“ITALIAN FOOD DOESN’T EXIST”

nigella_lawsonThursday 30th May 3013 - by Kyl Chhatwal

So says Nigella Lawson, British food writer and TV host in a recent interview on the Canadian Broadcast Company (CBC)’s radio program, Q.

Lawson’s point is that Italian cuisine is not in any way unified: that Italy boasts a disparate collection of regional cuisines, each with a different character—everything from Florentine, to Roman, to Sicilian, to Piemontese cuisine (the list goes on).

Ms. Lawson is up front and unapologetic about the extent to which Italian cuisine—whatever that means—has influenced her own ideas about food. She is confident and philosophic about how Italy has impacted the world’s understanding and appreciation of food. “Ever since the Roman Empire this is first time the Italians have colonized the world so effectively,” she remarks early in the Q interview; exaggerating, yes, but nonetheless alluding to the very real way Italy has made a successful cultural export of eating well.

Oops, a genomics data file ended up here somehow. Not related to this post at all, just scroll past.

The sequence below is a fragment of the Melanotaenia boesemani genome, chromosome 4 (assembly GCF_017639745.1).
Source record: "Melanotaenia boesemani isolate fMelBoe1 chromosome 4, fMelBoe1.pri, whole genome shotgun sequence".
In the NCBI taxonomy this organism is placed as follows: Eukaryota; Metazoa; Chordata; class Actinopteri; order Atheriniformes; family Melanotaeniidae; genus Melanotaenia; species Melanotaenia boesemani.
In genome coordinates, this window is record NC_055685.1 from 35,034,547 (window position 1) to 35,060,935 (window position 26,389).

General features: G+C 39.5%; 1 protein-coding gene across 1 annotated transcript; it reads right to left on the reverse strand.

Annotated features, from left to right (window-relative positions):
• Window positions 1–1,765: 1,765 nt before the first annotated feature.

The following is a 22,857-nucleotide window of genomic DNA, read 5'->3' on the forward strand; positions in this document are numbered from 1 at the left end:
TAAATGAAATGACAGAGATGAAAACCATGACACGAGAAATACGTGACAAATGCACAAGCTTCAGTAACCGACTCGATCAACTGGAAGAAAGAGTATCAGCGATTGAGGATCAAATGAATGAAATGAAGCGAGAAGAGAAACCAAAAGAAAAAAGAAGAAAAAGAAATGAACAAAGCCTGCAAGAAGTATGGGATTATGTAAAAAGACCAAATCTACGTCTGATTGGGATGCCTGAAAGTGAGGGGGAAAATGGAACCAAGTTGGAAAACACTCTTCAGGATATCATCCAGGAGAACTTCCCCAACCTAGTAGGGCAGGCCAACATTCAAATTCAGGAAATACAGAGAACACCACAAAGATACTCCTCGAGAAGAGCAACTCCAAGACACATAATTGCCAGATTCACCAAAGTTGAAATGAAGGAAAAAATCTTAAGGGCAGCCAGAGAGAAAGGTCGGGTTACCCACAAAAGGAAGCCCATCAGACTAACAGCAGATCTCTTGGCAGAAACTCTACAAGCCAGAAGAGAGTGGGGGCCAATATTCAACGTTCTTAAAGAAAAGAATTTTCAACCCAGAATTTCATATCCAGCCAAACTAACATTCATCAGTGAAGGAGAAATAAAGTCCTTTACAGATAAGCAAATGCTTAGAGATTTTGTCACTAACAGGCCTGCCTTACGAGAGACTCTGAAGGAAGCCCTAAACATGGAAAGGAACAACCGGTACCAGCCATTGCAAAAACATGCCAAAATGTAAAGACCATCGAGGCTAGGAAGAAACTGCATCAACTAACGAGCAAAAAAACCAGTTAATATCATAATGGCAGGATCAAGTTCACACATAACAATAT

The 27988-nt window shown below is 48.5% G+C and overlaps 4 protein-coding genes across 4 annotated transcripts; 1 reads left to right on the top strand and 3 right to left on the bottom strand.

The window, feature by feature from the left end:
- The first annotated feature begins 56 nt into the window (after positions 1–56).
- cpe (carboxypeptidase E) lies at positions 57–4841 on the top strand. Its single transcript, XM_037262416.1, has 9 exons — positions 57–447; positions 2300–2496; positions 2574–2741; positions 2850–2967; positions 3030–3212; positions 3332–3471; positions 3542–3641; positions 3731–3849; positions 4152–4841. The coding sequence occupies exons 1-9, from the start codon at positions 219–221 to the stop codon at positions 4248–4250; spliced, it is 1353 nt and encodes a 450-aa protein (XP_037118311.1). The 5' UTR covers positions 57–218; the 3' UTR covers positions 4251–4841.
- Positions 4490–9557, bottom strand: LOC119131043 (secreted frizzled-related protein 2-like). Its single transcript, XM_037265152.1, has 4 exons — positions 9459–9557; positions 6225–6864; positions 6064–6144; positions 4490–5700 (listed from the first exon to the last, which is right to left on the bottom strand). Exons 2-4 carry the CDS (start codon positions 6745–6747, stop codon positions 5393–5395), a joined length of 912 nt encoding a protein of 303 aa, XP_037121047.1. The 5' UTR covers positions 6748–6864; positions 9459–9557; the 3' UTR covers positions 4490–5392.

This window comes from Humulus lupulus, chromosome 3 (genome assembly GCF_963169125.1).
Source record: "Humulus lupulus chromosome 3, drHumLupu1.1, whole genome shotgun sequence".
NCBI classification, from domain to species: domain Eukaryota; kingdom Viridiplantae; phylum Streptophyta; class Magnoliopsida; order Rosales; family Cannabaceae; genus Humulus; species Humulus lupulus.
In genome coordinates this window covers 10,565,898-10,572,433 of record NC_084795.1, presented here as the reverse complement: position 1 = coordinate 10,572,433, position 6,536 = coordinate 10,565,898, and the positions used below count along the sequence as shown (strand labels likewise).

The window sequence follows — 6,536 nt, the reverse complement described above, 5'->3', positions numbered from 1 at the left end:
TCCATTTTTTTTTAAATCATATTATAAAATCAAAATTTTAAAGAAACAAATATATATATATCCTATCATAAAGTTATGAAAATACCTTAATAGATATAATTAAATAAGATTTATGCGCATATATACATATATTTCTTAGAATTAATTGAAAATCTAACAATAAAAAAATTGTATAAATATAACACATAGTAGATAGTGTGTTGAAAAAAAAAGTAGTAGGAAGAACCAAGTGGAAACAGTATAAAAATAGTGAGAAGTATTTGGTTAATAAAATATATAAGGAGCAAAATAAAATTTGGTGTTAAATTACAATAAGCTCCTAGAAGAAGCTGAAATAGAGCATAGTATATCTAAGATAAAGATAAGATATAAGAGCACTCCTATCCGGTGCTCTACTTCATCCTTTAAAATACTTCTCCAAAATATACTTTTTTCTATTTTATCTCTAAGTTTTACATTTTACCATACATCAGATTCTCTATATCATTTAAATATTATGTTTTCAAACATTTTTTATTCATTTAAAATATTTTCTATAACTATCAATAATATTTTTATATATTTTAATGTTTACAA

The dark-haired, dark-eyed, Italian-looking Lawson—she is actually Jewish—seems like the perfect champion for the Italian way of life. She has not been without her critics, however, who have attacked her sensuous approach to cooking, dubbing her “the Queen of food porn.”

But listening to Lawson speak one quickly realizes she’s more self-aware than her critics give her credit for. If she sells a fantasy about Italy, she is at least up front about it, pointing out that as a British woman she can only offer an outsider’s interpretation of Italian food and culture.

And on the subject of authenticity—that modern anxiety—she wisely observes that “the point about cooking is that it is personal, and that it evolves.”

Here is the full interview with Nigella Lawson on the televised version of Q.



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